This is definitely not a child-friendly cruise line, as there is nothing to entertain kids, and they would be bored very quickly.
This is not cashless cruising, but things are signed up for and charged to the room - no actual money is handed out. Tips can be charged to the room account and/or credit card.
Entertainment was minimal in the evenings. There was an on-board port expert who gave some lengthy but good lectures after dinner, but a lot of people fell asleep during his talks. He also spoke during the daytime if there was an opportunity, and was available for questions. In a few ports, local entertainers came aboard with local music and folk type entertainment, and they were very good. There was a Bingo night, which I overheard somebody comment that this cruise was a floating nursing home. At least the Bingo kept us all awake. People enjoyed reading and talking, and that was about it for entertainment, as well as using personal or onboard computers. Ice cream floats were served about 45 minutes after dinner ended, during the evening entertainment, which most people consumed on top of their dinners.
The ports visited on this cruise were Brunswick, GA, Sapelo Island, GA, Savannah, GA, Hilton Head, SC, Beaufort, SC, Charleston, SC. There were good shore excursions offered for each port - sign-up sheet is posted on the ship bulletin board near the dining room for tours. Cost is about what any cruise ship would charge. I really enjoyed a tour on a working shrimp boat on a quiet waterway, and the crew taught about the sea life in the southern waterways as well as letting people get their hands on what came up in each net - also available were fresh-cooked shrimp, right on board, and they were delicious. I also enjoyed a tour of the Gullah region in South Carolina, with a wonderful guide who really got into the spirit of the area. I took the tour of the alligator and wild life preserve on Hilton Head Island, SC - the quiet electric small boat takes visitors within feet of the alligators, turtles, and other wildlife there. I had walking maps of Savannah, Beaufort, and Charleston, and enjoyed going at my own pace and seeing what interested me on foot. Well worth it for the gorgeous historical Southern architecture, but be prepared for heat and humidity. Walking through Brunswick, GA on Easter morning was very nice, with local people in their holiday outfits. All the churches were open, and had welcome committees out front - I really felt welcome and it was a great way to start the cruise with the warm Southern hospitality. I'm not a big fan of organized long bus tours on cruises, and enjoyed walking on my own the most.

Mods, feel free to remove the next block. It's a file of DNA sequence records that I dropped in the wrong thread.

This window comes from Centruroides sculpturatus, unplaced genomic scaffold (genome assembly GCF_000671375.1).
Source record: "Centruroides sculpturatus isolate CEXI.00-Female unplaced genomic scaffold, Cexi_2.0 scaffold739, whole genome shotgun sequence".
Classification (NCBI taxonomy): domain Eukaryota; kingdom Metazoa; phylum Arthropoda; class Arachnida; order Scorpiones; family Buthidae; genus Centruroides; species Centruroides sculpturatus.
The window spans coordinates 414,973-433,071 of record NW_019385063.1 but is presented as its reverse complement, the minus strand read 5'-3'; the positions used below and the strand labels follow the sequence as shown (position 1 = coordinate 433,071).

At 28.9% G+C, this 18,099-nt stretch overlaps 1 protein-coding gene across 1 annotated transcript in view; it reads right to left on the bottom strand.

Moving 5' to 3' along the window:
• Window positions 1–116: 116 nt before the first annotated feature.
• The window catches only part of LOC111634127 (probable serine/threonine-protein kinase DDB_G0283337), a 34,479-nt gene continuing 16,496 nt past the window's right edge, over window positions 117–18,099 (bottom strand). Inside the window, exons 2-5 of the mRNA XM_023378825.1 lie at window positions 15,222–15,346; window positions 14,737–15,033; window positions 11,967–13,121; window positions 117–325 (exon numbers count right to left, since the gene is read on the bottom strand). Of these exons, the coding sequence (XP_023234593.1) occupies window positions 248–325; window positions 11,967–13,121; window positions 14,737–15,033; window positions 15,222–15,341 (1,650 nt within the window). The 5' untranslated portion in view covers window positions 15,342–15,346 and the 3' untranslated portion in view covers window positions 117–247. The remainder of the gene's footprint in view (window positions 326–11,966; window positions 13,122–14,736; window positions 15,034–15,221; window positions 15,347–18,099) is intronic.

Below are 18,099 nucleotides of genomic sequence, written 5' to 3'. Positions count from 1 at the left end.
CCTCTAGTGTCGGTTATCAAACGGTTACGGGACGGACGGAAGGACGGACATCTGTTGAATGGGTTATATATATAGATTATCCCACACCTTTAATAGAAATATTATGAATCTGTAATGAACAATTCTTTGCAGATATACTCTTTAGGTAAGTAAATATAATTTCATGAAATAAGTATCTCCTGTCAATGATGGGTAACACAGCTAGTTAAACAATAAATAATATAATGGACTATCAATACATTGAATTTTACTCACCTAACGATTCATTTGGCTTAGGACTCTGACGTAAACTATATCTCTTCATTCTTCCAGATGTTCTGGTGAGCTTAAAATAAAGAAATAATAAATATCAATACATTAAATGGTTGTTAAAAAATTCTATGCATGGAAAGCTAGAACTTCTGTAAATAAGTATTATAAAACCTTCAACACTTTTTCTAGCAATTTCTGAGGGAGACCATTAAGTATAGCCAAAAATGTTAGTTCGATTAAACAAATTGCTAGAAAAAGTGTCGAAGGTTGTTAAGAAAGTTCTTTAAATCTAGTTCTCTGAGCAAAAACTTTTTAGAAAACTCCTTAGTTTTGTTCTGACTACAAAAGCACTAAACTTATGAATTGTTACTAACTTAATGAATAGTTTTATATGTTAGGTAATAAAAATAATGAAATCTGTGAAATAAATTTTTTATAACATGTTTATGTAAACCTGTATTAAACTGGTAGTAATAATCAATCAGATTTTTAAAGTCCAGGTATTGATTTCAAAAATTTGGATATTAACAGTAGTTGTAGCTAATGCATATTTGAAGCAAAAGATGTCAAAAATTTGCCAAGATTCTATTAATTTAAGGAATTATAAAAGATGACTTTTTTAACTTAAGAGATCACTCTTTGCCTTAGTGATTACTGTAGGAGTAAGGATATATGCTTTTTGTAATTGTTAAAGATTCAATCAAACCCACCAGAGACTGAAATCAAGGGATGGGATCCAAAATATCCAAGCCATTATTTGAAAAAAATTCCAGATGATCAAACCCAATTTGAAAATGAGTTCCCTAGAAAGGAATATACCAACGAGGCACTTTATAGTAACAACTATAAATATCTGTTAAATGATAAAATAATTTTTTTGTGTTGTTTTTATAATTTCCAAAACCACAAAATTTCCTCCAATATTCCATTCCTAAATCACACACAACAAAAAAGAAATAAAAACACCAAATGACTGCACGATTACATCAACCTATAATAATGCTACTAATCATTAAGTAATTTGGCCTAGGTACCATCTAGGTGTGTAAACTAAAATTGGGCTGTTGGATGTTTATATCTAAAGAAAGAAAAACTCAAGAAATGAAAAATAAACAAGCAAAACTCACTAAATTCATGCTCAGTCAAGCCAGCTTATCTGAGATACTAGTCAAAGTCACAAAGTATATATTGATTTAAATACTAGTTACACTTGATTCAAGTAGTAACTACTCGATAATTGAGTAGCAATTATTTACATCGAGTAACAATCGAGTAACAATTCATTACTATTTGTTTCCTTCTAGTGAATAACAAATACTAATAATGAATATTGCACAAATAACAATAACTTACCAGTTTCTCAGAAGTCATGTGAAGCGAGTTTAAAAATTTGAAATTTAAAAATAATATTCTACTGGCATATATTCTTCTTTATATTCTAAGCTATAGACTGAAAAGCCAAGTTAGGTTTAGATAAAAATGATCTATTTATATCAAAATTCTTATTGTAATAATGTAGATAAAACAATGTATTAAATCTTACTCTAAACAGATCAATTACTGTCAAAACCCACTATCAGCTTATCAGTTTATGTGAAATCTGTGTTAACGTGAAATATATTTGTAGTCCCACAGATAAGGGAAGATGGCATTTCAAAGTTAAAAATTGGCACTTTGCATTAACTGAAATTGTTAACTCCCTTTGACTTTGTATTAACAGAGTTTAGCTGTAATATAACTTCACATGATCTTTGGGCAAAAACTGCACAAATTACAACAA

Service on the ship was mixed. The young American crew are from all over the country, and enjoy visiting with passengers when their time and duties permit. There is always somebody on watch at the gangway 24/7. I remember the captain and first mate from previous trips, and they are very professional and pleasant. Be aware that some of the crew does double duty, both as cabin stewards and dining room stewards. They are busy all the time, and the service suffers a bit from this. Most of the dining room service I had was very good, but it could be slow at times. The cabin was not always done properly, and some things had to be cleaned again. I wondered if the bed linens were changed more than once, as well, but the towels and bath supplies were kept stocked properly. Things were satisfactory in the cabin, but the young lady cleaning it appeared very rushed, as indeed she was - she had to do cabin service and then rush to change to work in the dining room.
I wasn't impressed at all with either the cruise director or the hotel manager. Both seem to go through the motions of their jobs, but they were too young to really understand the much older passenger majority. This has been the case with other crews I've had on prior ACL cruises. There is one lady who takes care of the dining service, and she is a real pro, very glad to see her aboard after sailing with her before. There is no doctor or medical center on this small boat but as it is close to shore and the Coast Guard or other emergency services, help can be summoned in an emergency. Someone on board is reputedly first-aid trained.
Disembarkation is as easy as embarkation. Breakfast is served, and people need to be off the ship by a decent hour in the morning. Transportation can be arranged, either to airports, train stations, or by taxi, as needed. It was quick and simple.
The cruise line sends a survey by email, but to date I've never received a reply to my very detailed and often letter-supplemented comments, suggestions, or issues. On my cruise, I took care of several injured elderly passengers and never got a word of thanks from the cruise line. The fares charged for the cruises are grossly too expensive for the quality of the food and the lack of on-board amenities. The itineraries are excellent, however, as many of the ports visited can only be reached by small boat for maximum accessibility and enjoyment. The Independence is one of the few boats equipped with stabilizers, but on the one occasion we should have used them, we were told they were "broken". These small boats appear to be miniature cruise ships, but for those with motion sickness problems, be prepared - out in the open ocean, or in moderate sea conditions, they can pitch and roll very impressively and make you miserable very quickly, especially without stabilization. On the inland waterways and rivers, however, the boat glides along and is extremely comfortable and stable.
I would not take this cruise line again unless they sharply reduced their fares - they are really over-priced for what they deliver. Their itineraries, however, are excellent. Passengers tend to be in their 70s on average, and appear very well-to-do financially. Some take back to back cruises on this line, and stay on the small boats for months.